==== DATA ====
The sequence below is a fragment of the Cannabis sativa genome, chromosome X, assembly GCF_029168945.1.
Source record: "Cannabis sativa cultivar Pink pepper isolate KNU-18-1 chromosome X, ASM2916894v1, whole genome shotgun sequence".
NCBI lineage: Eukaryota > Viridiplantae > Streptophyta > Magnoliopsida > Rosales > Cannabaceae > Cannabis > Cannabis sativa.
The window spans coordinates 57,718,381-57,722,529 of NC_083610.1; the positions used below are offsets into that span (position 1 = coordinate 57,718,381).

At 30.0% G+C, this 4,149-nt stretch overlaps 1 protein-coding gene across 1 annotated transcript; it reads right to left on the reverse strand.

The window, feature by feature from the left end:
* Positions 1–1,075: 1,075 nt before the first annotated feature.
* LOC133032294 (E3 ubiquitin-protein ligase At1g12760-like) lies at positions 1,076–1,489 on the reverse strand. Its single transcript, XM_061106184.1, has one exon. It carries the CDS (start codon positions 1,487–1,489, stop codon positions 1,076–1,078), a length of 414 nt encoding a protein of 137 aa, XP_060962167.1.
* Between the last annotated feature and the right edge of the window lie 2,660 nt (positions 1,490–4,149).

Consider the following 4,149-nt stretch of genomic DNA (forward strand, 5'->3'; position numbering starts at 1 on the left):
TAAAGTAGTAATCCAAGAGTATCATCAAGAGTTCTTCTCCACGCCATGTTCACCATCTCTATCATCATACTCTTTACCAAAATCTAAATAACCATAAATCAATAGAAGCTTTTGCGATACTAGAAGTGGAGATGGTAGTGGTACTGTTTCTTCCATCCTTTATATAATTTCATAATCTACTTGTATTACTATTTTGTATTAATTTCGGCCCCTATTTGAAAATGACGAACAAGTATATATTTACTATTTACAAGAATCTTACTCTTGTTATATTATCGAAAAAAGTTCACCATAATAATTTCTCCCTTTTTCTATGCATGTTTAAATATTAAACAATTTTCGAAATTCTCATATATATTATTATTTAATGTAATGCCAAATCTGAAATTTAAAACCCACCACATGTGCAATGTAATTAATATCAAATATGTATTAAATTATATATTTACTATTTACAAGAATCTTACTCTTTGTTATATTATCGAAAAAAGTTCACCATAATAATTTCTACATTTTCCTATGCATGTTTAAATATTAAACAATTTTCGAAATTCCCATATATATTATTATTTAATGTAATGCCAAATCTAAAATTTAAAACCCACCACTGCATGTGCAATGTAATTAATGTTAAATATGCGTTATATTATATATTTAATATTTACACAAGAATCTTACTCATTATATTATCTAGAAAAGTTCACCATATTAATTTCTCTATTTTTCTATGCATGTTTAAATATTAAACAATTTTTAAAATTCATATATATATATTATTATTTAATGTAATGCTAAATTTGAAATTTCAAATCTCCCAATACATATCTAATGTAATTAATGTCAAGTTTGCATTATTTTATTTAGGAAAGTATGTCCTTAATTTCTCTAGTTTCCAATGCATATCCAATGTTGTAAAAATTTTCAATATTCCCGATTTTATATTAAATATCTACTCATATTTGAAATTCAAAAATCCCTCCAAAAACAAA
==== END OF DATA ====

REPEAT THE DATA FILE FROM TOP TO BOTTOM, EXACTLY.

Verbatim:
The sequence below is a fragment of the Cannabis sativa genome, chromosome X, assembly GCF_029168945.1.
Source record: "Cannabis sativa cultivar Pink pepper isolate KNU-18-1 chromosome X, ASM2916894v1, whole genome shotgun sequence".
NCBI lineage: Eukaryota > Viridiplantae > Streptophyta > Magnoliopsida > Rosales > Cannabaceae > Cannabis > Cannabis sativa.
The window spans coordinates 57,718,381-57,722,529 of NC_083610.1; the positions used below are offsets into that span (position 1 = coordinate 57,718,381).

At 30.0% G+C, this 4,149-nt stretch overlaps 1 protein-coding gene across 1 annotated transcript; it reads right to left on the reverse strand.

The window, feature by feature from the left end:
* Positions 1–1,075: 1,075 nt before the first annotated feature.
* LOC133032294 (E3 ubiquitin-protein ligase At1g12760-like) lies at positions 1,076–1,489 on the reverse strand. Its single transcript, XM_061106184.1, has one exon. It carries the CDS (start codon positions 1,487–1,489, stop codon positions 1,076–1,078), a length of 414 nt encoding a protein of 137 aa, XP_060962167.1.
* Between the last annotated feature and the right edge of the window lie 2,660 nt (positions 1,490–4,149).

Consider the following 4,149-nt stretch of genomic DNA (forward strand, 5'->3'; position numbering starts at 1 on the left):
TAAAGTAGTAATCCAAGAGTATCATCAAGAGTTCTTCTCCACGCCATGTTCACCATCTCTATCATCATACTCTTTACCAAAATCTAAATAACCATAAATCAATAGAAGCTTTTGCGATACTAGAAGTGGAGATGGTAGTGGTACTGTTTCTTCCATCCTTTATATAATTTCATAATCTACTTGTATTACTATTTTGTATTAATTTCGGCCCCTATTTGAAAATGACGAACAAGTATATATTTACTATTTACAAGAATCTTACTCTTGTTATATTATCGAAAAAAGTTCACCATAATAATTTCTCCCTTTTTCTATGCATGTTTAAATATTAAACAATTTTCGAAATTCTCATATATATTATTATTTAATGTAATGCCAAATCTGAAATTTAAAACCCACCACATGTGCAATGTAATTAATATCAAATATGTATTAAATTATATATTTACTATTTACAAGAATCTTACTCTTTGTTATATTATCGAAAAAAGTTCACCATAATAATTTCTACATTTTCCTATGCATGTTTAAATATTAAACAATTTTCGAAATTCCCATATATATTATTATTTAATGTAATGCCAAATCTAAAATTTAAAACCCACCACTGCATGTGCAATGTAATTAATGTTAAATATGCGTTATATTATATATTTAATATTTACACAAGAATCTTACTCATTATATTATCTAGAAAAGTTCACCATATTAATTTCTCTATTTTTCTATGCATGTTTAAATATTAAACAATTTTTAAAATTCATATATATATATTATTATTTAATGTAATGCTAAATTTGAAATTTCAAATCTCCCAATACATATCTAATGTAATTAATGTCAAGTTTGCATTATTTTATTTAGGAAAGTATGTCCTTAATTTCTCTAGTTTCCAATGCATATCCAATGTTGTAAAAATTTTCAATATTCCCGATTTTATATTAAATATCTACTCATATTTGAAATTCAAAAATCCCTCCAAAAACAAA